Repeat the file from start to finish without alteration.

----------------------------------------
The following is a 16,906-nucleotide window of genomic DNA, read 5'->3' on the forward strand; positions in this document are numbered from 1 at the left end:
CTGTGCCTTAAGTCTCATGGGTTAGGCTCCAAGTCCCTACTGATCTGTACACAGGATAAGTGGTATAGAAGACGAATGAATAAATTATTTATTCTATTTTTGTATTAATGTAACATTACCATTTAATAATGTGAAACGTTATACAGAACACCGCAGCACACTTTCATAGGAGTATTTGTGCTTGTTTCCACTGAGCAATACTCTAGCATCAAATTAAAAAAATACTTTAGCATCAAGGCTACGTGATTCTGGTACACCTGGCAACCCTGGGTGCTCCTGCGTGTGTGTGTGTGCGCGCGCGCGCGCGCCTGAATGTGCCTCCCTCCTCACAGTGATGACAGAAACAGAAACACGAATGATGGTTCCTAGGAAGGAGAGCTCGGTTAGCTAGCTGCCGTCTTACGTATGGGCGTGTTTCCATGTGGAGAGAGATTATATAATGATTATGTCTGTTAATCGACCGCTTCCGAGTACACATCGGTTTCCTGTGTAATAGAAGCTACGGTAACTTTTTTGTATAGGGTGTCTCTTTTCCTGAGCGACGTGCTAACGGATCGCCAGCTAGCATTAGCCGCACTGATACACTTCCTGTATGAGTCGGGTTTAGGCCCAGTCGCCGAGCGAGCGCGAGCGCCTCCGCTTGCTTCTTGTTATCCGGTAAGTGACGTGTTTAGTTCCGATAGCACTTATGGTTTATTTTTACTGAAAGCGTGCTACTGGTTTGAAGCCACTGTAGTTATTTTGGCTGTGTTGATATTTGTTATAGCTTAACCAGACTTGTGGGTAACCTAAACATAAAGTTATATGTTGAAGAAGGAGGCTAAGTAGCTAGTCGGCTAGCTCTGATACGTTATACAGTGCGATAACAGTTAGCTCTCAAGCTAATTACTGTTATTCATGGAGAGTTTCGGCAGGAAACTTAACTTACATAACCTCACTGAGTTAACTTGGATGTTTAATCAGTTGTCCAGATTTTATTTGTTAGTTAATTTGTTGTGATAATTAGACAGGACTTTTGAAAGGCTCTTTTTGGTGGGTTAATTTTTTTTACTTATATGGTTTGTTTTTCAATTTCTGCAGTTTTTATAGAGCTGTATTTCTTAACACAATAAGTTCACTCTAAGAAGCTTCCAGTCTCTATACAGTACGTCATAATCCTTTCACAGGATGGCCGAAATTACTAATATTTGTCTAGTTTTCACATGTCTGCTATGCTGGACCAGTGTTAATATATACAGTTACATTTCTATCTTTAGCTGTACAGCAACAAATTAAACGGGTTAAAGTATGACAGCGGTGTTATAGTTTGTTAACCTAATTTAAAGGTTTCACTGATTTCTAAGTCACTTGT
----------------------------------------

The following is a 16,906-nucleotide window of genomic DNA, read 5'->3' on the forward strand; positions in this document are numbered from 1 at the left end:
CTGTGCCTTAAGTCTCATGGGTTAGGCTCCAAGTCCCTACTGATCTGTACACAGGATAAGTGGTATAGAAGACGAATGAATAAATTATTTATTCTATTTTTGTATTAATGTAACATTACCATTTAATAATGTGAAACGTTATACAGAACACCGCAGCACACTTTCATAGGAGTATTTGTGCTTGTTTCCACTGAGCAATACTCTAGCATCAAATTAAAAAAATACTTTAGCATCAAGGCTACGTGATTCTGGTACACCTGGCAACCCTGGGTGCTCCTGCGTGTGTGTGTGTGCGCGCGCGCGCGCGCCTGAATGTGCCTCCCTCCTCACAGTGATGACAGAAACAGAAACACGAATGATGGTTCCTAGGAAGGAGAGCTCGGTTAGCTAGCTGCCGTCTTACGTATGGGCGTGTTTCCATGTGGAGAGAGATTATATAATGATTATGTCTGTTAATCGACCGCTTCCGAGTACACATCGGTTTCCTGTGTAATAGAAGCTACGGTAACTTTTTTGTATAGGGTGTCTCTTTTCCTGAGCGACGTGCTAACGGATCGCCAGCTAGCATTAGCCGCACTGATACACTTCCTGTATGAGTCGGGTTTAGGCCCAGTCGCCGAGCGAGCGCGAGCGCCTCCGCTTGCTTCTTGTTATCCGGTAAGTGACGTGTTTAGTTCCGATAGCACTTATGGTTTATTTTTACTGAAAGCGTGCTACTGGTTTGAAGCCACTGTAGTTATTTTGGCTGTGTTGATATTTGTTATAGCTTAACCAGACTTGTGGGTAACCTAAACATAAAGTTATATGTTGAAGAAGGAGGCTAAGTAGCTAGTCGGCTAGCTCTGATACGTTATACAGTGCGATAACAGTTAGCTCTCAAGCTAATTACTGTTATTCATGGAGAGTTTCGGCAGGAAACTTAACTTACATAACCTCACTGAGTTAACTTGGATGTTTAATCAGTTGTCCAGATTTTATTTGTTAGTTAATTTGTTGTGATAATTAGACAGGACTTTTGAAAGGCTCTTTTTGGTGGGTTAATTTTTTTTACTTATATGGTTTGTTTTTCAATTTCTGCAGTTTTTATAGAGCTGTATTTCTTAACACAATAAGTTCACTCTAAGAAGCTTCCAGTCTCTATACAGTACGTCATAATCCTTTCACAGGATGGCCGAAATTACTAATATTTGTCTAGTTTTCACATGTCTGCTATGCTGGACCAGTGTTAATATATACAGTTACATTTCTATCTTTAGCTGTACAGCAACAAATTAAACGGGTTAAAGTATGACAGCGGTGTTATAGTTTGTTAACCTAATTTAAAGGTTTCACTGATTTCTAAGTCACTTGT